Walter Mosley: A Critical Companion

By Charles E. Wilson Jr | Go to book overview

8
Blue Light
(1998)

With Blue Light Mosley enters the realm of science fiction writing while still employing strategies from his detective fiction. Largely an allegorical novel (an allegory is a work in which abstract entities are given concrete form, most often personified), Blue Light assesses human potential when positioned against forces, both abstract and real, that seek to destroy it. Set in the turbulent 1960s, when many Americans, especially young people, began to question the very social structures that previous generations took for granted and accepted as right and proper, the novel proposes a more enlightened way of viewing one’s world and oneself. The Oakland/ Berkeley, California, setting provides the perfect backdrop for exploring unusual phenomena. Blue Light showcases the sacrifices that must be made in the interest of defiance and progress.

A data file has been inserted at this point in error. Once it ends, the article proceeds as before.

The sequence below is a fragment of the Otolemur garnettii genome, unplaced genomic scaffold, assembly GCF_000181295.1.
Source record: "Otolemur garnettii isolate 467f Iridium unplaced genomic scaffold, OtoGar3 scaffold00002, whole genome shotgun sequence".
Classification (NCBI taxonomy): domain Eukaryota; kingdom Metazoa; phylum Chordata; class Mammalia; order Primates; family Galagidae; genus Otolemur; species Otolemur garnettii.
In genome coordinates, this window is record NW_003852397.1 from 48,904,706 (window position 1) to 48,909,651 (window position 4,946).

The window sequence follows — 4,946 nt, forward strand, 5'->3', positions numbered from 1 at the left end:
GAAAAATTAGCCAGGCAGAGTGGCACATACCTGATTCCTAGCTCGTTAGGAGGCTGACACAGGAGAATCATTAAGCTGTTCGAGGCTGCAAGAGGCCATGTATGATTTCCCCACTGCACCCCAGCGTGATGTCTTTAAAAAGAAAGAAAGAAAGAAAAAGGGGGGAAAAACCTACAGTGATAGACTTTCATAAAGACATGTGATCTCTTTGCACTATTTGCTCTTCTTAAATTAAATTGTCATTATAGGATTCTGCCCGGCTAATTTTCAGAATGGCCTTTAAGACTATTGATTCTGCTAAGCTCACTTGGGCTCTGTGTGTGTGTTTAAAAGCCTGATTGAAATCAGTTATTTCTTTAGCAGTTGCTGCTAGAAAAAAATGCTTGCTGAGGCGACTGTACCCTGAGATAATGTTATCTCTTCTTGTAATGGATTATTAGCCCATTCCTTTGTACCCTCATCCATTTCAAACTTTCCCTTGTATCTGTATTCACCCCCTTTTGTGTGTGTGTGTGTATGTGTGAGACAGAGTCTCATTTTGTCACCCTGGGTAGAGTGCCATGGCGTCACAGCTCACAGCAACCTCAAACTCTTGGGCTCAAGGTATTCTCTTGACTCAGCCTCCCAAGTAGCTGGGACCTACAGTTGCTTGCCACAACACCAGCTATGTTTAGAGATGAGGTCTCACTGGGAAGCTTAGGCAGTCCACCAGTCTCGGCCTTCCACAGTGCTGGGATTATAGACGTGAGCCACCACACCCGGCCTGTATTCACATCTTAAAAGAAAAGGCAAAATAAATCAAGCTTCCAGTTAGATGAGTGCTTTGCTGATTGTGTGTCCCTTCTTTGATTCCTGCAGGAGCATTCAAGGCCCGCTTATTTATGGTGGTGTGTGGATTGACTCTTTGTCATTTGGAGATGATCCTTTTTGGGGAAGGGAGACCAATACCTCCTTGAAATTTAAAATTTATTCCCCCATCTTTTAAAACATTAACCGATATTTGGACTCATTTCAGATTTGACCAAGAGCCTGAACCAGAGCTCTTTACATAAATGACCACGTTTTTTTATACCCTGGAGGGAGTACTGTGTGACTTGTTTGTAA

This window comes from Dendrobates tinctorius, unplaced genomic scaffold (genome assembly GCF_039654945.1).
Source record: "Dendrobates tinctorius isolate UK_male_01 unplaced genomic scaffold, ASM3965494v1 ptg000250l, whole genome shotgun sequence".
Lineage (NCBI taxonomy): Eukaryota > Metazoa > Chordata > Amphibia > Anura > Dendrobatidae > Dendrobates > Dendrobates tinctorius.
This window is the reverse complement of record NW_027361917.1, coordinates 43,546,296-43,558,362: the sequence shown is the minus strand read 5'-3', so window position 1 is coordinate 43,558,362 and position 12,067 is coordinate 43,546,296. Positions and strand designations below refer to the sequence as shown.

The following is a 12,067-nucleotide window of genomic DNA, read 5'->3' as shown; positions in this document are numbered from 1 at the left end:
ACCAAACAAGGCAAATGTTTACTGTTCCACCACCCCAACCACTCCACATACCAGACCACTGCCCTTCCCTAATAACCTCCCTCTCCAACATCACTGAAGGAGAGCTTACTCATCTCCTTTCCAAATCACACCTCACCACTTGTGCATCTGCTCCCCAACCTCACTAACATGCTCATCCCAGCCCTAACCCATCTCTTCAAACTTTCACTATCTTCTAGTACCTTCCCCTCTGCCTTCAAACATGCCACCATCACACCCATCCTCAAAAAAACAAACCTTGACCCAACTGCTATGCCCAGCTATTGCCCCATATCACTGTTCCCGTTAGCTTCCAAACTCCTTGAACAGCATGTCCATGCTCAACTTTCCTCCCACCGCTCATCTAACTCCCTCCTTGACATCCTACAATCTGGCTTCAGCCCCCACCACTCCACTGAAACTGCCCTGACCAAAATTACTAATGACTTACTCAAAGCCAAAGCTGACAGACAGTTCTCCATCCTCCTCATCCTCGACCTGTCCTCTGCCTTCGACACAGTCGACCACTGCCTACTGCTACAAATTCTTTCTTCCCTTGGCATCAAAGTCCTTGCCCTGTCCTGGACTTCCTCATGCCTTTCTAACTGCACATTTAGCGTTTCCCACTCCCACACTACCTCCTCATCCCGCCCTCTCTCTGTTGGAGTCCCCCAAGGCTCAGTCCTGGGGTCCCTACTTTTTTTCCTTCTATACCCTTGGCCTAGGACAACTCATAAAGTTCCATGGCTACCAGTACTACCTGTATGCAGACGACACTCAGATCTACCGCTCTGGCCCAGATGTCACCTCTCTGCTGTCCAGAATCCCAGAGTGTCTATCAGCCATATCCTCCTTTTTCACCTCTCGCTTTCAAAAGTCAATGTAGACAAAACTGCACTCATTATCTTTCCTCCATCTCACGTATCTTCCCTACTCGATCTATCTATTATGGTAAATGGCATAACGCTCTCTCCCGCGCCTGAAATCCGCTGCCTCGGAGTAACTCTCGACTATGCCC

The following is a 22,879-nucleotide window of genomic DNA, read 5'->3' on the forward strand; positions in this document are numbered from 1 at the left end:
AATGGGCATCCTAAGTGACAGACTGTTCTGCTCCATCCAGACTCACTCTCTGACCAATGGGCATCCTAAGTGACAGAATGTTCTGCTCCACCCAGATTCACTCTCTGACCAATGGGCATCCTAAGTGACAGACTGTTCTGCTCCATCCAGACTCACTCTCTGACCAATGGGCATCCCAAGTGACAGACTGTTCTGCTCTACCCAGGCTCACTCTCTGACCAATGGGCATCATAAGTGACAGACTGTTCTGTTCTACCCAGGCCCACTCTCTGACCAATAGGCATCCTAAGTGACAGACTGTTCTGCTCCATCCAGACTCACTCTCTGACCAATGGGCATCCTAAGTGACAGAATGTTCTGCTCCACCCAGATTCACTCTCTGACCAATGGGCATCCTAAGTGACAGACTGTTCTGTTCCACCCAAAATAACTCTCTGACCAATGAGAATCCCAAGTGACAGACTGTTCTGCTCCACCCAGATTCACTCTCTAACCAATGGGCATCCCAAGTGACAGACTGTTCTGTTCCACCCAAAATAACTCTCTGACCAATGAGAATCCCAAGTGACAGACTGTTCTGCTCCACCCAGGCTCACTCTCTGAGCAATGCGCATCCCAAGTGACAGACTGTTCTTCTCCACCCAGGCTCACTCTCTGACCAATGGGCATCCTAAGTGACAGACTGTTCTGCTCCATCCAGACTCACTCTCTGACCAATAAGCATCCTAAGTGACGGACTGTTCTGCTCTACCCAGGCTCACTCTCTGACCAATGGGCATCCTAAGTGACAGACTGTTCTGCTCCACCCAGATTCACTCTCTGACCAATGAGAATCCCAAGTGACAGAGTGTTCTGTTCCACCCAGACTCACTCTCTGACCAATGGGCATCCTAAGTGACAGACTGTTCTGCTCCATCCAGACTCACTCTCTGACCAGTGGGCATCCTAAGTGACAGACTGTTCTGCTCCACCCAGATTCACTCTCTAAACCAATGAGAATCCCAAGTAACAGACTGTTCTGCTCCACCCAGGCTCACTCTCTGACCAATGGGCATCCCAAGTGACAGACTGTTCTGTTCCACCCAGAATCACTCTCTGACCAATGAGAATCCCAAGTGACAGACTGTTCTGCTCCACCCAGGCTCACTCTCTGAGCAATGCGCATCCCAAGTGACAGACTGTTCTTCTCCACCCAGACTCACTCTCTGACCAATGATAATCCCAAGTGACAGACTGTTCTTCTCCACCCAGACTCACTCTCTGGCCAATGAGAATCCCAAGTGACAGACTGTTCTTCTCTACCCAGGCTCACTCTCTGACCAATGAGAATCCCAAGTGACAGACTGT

PLOT DEVELOPMENT

The novel opens (after the prologue) with Orde, one of the Blues (those who have been visited by the blue light) delivering one of his regular sidewalk sermons. Standing in the crowd, captivated by Orde’s various pronouncements, is acolyte Chance (also the narrator of the novel) who, though not a blue himself, has been a follower of Orde in recent weeks. The Close Congregation believe that Orde holds special powers and possesses wisdom and insights beyond the grasp of normal beings. Chance

-145-

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